In his latest column, Kees de Zeeuw observes that geo-related technologies and data flows are continuing to expand exponentially and claims that the true challenge will lie in the management and use of all this data. He questions what big data will mean for the quality, reliability, relevance and usability of the information the geo sector provides to society. If misuse of the power of geospatial information leads to the wrong choices and decisions in spatial planning, environmental sciences, land administration and suchlike, could this result in a #GeoToo discussion, he wonders?
At the beginning of my career, in the early nineties, the book ‘How to Lie with Maps’ was a must-read for young GIS specialists. I was working in the GIS department of Wageningen University & Research Centre back then and, at the water cooler, colleagues often tried to outdo each other giving extreme examples of map representations that totally messed up correct decision-making and interpretation of facts. At that time we didn’t call them ‘alternative facts’, but it was clear that GIS was an excellent tool to mislead the world.
In the subsequent years I worked in Bolivia on a project constructing a national database of the country’s natural resources. There I learned another lesson about the usability of GIS and maps; geospatial information can be used in two ways: a good way and a bad way. We made maps of vulnerable species in forests that helped nature conservationists to identify potential areas for protection. At the same time, this database was extremely interesting to wood loggers, helping them to find the species of trees and wood that would fetch a good price on the black market. Same database, different interests.
And now, almost three decades later, a new challenge is emerging. Instead of GIS and maps, the same problems are arising around the huge quantities of geospatial data we are producing every day. Big data is not just a data collection and management issue; the quality and usability of the data will once again be an important issue too.
During the 5th High Level Forum on UN-GGIM in Mexico last November, an excellent state of play of global geospatial information management was presented to the participants in just a few days. It was confirmed once more to me that geo-related technologies and data flows are continuing to expand exponentially and the true challenge will lie in the management and use of all this data. The best examples came from remote sensing companies and distributors. They talk about petabytes nowadays, instead of terabytes. While most people are still figuring out how to collect and manage this huge amount of data, I am increasingly wondering what it will mean for the quality, reliability, relevance and usability of the information we provide to society. In the geospatial domain it seems that ‘more is better’, but I am not convinced this is true if usability and quality are not known and available as metadata. Do we have the criteria, domain models and standards in place to make evaluation of our information possible? Or, perhaps even more importantly, is there a kind of international code of ethics for how to value representations and usability of geospatial information for decision-making? Can we supply data and information to society without considering the way it is used, good or bad?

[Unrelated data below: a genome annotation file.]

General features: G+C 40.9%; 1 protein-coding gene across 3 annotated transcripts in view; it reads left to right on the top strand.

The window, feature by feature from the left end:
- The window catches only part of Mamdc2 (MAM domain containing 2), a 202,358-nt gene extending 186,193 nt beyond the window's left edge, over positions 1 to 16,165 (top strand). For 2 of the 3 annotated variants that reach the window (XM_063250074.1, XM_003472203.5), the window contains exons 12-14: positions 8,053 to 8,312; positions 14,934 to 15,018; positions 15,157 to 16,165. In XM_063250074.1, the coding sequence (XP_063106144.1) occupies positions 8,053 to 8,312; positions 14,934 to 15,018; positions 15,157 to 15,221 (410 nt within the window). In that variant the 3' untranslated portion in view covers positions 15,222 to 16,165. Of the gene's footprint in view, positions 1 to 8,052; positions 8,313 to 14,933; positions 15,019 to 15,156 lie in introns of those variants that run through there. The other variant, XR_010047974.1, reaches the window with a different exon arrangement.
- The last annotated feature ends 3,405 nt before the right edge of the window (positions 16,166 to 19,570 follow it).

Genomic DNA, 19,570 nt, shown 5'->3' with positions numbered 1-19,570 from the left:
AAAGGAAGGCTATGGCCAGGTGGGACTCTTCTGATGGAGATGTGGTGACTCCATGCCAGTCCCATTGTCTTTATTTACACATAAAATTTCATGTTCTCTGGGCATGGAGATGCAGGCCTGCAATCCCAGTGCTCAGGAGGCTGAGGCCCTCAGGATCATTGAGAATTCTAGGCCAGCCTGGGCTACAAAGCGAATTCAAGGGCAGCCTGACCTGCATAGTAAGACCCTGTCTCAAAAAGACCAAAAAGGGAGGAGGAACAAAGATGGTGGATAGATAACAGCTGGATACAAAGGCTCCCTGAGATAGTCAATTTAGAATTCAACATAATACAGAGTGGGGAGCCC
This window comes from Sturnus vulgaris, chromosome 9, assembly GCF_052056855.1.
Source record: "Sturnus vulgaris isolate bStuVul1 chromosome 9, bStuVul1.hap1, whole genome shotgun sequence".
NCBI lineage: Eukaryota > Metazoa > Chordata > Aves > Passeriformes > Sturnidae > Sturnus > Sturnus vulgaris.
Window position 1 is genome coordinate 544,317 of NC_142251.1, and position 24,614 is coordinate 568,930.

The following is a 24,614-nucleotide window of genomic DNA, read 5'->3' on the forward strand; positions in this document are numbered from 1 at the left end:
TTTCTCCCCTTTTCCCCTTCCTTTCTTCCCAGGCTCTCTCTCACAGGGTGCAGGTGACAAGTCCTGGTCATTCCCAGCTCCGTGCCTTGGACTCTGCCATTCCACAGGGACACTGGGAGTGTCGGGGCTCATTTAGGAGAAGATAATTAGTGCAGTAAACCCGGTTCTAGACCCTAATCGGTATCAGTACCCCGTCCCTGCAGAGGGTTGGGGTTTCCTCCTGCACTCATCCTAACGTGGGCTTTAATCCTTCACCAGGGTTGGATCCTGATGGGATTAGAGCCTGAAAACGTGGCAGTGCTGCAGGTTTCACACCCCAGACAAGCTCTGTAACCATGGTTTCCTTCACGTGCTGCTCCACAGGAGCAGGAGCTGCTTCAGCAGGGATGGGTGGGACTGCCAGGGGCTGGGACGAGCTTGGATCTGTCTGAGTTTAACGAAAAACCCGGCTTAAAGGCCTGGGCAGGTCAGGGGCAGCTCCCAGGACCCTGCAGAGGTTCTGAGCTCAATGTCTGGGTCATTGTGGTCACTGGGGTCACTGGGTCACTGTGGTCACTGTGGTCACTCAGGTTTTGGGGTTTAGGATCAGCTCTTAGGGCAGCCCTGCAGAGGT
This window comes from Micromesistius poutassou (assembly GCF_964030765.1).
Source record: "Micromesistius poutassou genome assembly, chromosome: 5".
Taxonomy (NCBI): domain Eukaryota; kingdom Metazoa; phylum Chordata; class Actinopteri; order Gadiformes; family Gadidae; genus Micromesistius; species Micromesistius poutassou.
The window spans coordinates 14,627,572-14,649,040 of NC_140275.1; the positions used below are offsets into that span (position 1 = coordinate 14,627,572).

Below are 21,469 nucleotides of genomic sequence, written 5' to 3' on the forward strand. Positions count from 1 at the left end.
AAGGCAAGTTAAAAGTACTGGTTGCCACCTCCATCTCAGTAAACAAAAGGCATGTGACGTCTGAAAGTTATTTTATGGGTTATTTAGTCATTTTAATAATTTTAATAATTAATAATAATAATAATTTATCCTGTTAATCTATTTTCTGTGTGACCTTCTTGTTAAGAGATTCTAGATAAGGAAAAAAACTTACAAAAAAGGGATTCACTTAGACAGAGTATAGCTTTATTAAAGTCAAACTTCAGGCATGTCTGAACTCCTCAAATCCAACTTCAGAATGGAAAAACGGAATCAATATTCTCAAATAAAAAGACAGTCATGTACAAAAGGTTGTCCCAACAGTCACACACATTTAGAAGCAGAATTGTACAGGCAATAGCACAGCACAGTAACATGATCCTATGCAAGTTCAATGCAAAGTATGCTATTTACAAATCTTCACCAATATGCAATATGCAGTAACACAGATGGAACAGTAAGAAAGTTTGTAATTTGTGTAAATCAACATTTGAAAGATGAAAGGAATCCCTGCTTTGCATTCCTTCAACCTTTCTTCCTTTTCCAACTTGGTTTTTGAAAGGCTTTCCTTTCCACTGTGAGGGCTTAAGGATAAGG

I have great confidence that this has the full attention of the international organisations like FIG, OGC and UN-GGIM. But are we aware enough? And can we be responsible in for non-geo-experts using geospatial information on the conclusions they draw from our datasets?
If we do not consider this in time, I foresee a #GeoToo discussion regarding our sector and the misuse of the power of geospatial information leading to the wrong choices and decisions in spatial planning, environmental sciences, land administration and so on. We should realise that data is power. And the misuse of power is not acceptable – neither in Hollywood nor in geomatics.